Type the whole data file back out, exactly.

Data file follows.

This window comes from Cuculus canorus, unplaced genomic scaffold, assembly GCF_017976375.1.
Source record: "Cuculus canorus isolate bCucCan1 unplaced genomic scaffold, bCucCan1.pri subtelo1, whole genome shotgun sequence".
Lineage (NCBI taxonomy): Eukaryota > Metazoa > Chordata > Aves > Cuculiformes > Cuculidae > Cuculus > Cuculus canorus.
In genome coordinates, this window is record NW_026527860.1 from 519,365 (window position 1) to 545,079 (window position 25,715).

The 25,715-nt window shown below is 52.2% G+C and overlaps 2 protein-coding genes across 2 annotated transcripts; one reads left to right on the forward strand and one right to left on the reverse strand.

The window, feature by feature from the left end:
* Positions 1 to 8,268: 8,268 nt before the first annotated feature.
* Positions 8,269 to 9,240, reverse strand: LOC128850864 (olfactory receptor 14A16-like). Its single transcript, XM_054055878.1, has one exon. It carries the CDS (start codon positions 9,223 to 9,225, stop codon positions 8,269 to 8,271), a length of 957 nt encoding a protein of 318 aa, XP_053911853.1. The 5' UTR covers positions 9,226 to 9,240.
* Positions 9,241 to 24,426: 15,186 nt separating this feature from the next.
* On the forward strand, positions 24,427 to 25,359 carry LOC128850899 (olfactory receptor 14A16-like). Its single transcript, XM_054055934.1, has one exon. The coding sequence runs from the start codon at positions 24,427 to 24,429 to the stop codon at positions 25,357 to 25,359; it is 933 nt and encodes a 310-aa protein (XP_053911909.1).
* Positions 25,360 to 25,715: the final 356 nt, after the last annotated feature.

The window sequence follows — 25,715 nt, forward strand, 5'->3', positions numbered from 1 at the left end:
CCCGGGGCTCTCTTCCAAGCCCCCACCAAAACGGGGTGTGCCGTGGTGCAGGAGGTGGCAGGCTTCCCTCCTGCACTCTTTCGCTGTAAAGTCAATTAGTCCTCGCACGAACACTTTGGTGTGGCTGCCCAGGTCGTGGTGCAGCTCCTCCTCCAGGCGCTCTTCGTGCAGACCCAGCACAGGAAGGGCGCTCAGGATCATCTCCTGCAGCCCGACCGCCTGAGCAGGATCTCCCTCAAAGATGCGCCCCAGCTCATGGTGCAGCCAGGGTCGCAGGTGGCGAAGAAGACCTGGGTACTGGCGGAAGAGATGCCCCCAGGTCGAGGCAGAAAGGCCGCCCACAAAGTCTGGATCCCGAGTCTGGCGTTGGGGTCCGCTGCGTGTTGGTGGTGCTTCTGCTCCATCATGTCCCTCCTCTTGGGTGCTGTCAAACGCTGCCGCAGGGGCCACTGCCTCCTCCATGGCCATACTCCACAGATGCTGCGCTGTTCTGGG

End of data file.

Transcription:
This window comes from Cuculus canorus, unplaced genomic scaffold, assembly GCF_017976375.1.
Source record: "Cuculus canorus isolate bCucCan1 unplaced genomic scaffold, bCucCan1.pri subtelo1, whole genome shotgun sequence".
Lineage (NCBI taxonomy): Eukaryota > Metazoa > Chordata > Aves > Cuculiformes > Cuculidae > Cuculus > Cuculus canorus.
In genome coordinates, this window is record NW_026527860.1 from 519,365 (window position 1) to 545,079 (window position 25,715).

The 25,715-nt window shown below is 52.2% G+C and overlaps 2 protein-coding genes across 2 annotated transcripts; one reads left to right on the forward strand and one right to left on the reverse strand.

The window, feature by feature from the left end:
* Positions 1 to 8,268: 8,268 nt before the first annotated feature.
* Positions 8,269 to 9,240, reverse strand: LOC128850864 (olfactory receptor 14A16-like). Its single transcript, XM_054055878.1, has one exon. It carries the CDS (start codon positions 9,223 to 9,225, stop codon positions 8,269 to 8,271), a length of 957 nt encoding a protein of 318 aa, XP_053911853.1. The 5' UTR covers positions 9,226 to 9,240.
* Positions 9,241 to 24,426: 15,186 nt separating this feature from the next.
* On the forward strand, positions 24,427 to 25,359 carry LOC128850899 (olfactory receptor 14A16-like). Its single transcript, XM_054055934.1, has one exon. The coding sequence runs from the start codon at positions 24,427 to 24,429 to the stop codon at positions 25,357 to 25,359; it is 933 nt and encodes a 310-aa protein (XP_053911909.1).
* Positions 25,360 to 25,715: the final 356 nt, after the last annotated feature.

The window sequence follows — 25,715 nt, forward strand, 5'->3', positions numbered from 1 at the left end:
CCCGGGGCTCTCTTCCAAGCCCCCACCAAAACGGGGTGTGCCGTGGTGCAGGAGGTGGCAGGCTTCCCTCCTGCACTCTTTCGCTGTAAAGTCAATTAGTCCTCGCACGAACACTTTGGTGTGGCTGCCCAGGTCGTGGTGCAGCTCCTCCTCCAGGCGCTCTTCGTGCAGACCCAGCACAGGAAGGGCGCTCAGGATCATCTCCTGCAGCCCGACCGCCTGAGCAGGATCTCCCTCAAAGATGCGCCCCAGCTCATGGTGCAGCCAGGGTCGCAGGTGGCGAAGAAGACCTGGGTACTGGCGGAAGAGATGCCCCCAGGTCGAGGCAGAAAGGCCGCCCACAAAGTCTGGATCCCGAGTCTGGCGTTGGGGTCCGCTGCGTGTTGGTGGTGCTTCTGCTCCATCATGTCCCTCCTCTTGGGTGCTGTCAAACGCTGCCGCAGGGGCCACTGCCTCCTCCATGGCCATACTCCACAGATGCTGCGCTGTTCTGGG